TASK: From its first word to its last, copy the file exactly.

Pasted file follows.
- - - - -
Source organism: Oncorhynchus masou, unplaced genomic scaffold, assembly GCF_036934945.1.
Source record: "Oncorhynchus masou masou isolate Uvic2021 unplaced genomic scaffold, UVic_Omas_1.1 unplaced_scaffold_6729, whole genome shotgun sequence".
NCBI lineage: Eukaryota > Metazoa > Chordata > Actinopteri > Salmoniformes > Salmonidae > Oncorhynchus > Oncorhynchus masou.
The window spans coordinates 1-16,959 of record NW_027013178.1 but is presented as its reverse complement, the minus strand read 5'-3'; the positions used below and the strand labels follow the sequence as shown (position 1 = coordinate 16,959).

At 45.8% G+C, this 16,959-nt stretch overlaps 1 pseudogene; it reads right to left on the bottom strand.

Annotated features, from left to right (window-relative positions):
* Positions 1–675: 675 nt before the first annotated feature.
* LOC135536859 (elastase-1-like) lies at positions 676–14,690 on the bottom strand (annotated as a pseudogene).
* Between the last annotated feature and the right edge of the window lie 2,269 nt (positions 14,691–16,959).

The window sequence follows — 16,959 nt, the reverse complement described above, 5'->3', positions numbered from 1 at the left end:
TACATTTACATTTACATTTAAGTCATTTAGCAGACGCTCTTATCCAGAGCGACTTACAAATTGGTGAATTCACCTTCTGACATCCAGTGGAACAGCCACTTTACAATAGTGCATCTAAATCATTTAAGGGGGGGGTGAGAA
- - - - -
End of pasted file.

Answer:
Source organism: Oncorhynchus masou, unplaced genomic scaffold, assembly GCF_036934945.1.
Source record: "Oncorhynchus masou masou isolate Uvic2021 unplaced genomic scaffold, UVic_Omas_1.1 unplaced_scaffold_6729, whole genome shotgun sequence".
NCBI lineage: Eukaryota > Metazoa > Chordata > Actinopteri > Salmoniformes > Salmonidae > Oncorhynchus > Oncorhynchus masou.
The window spans coordinates 1-16,959 of record NW_027013178.1 but is presented as its reverse complement, the minus strand read 5'-3'; the positions used below and the strand labels follow the sequence as shown (position 1 = coordinate 16,959).

At 45.8% G+C, this 16,959-nt stretch overlaps 1 pseudogene; it reads right to left on the bottom strand.

Annotated features, from left to right (window-relative positions):
* Positions 1–675: 675 nt before the first annotated feature.
* LOC135536859 (elastase-1-like) lies at positions 676–14,690 on the bottom strand (annotated as a pseudogene).
* Between the last annotated feature and the right edge of the window lie 2,269 nt (positions 14,691–16,959).

The window sequence follows — 16,959 nt, the reverse complement described above, 5'->3', positions numbered from 1 at the left end:
TACATTTACATTTACATTTAAGTCATTTAGCAGACGCTCTTATCCAGAGCGACTTACAAATTGGTGAATTCACCTTCTGACATCCAGTGGAACAGCCACTTTACAATAGTGCATCTAAATCATTTAAGGGGGGGGTGAGAA